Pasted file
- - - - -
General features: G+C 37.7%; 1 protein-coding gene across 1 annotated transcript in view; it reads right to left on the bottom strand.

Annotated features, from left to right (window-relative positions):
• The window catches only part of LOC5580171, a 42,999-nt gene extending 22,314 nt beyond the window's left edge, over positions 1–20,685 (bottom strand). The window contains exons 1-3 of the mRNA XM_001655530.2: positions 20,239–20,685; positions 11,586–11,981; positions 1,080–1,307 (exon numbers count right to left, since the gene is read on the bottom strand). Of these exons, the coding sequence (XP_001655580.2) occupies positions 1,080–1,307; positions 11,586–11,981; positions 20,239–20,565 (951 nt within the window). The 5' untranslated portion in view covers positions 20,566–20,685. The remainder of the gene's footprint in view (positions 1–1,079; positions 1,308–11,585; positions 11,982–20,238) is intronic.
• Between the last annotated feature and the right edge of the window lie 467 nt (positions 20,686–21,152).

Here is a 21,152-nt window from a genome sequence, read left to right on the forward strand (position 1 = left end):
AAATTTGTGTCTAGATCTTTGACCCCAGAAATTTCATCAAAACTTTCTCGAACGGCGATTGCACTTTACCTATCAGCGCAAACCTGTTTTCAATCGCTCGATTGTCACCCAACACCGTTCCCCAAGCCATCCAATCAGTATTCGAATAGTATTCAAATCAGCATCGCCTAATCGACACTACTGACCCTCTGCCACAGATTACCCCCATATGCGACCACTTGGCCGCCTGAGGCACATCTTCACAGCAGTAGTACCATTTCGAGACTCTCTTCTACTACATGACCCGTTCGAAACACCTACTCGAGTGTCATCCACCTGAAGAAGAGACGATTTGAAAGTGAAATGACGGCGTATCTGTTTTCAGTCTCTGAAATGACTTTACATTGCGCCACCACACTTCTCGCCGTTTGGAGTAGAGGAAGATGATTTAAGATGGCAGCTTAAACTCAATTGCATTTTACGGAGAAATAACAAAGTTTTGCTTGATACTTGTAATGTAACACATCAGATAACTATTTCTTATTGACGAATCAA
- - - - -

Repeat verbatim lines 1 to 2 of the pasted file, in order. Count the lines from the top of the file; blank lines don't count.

General features: G+C 37.7%; 1 protein-coding gene across 1 annotated transcript in view; it reads right to left on the bottom strand.

Annotated features, from left to right (window-relative positions):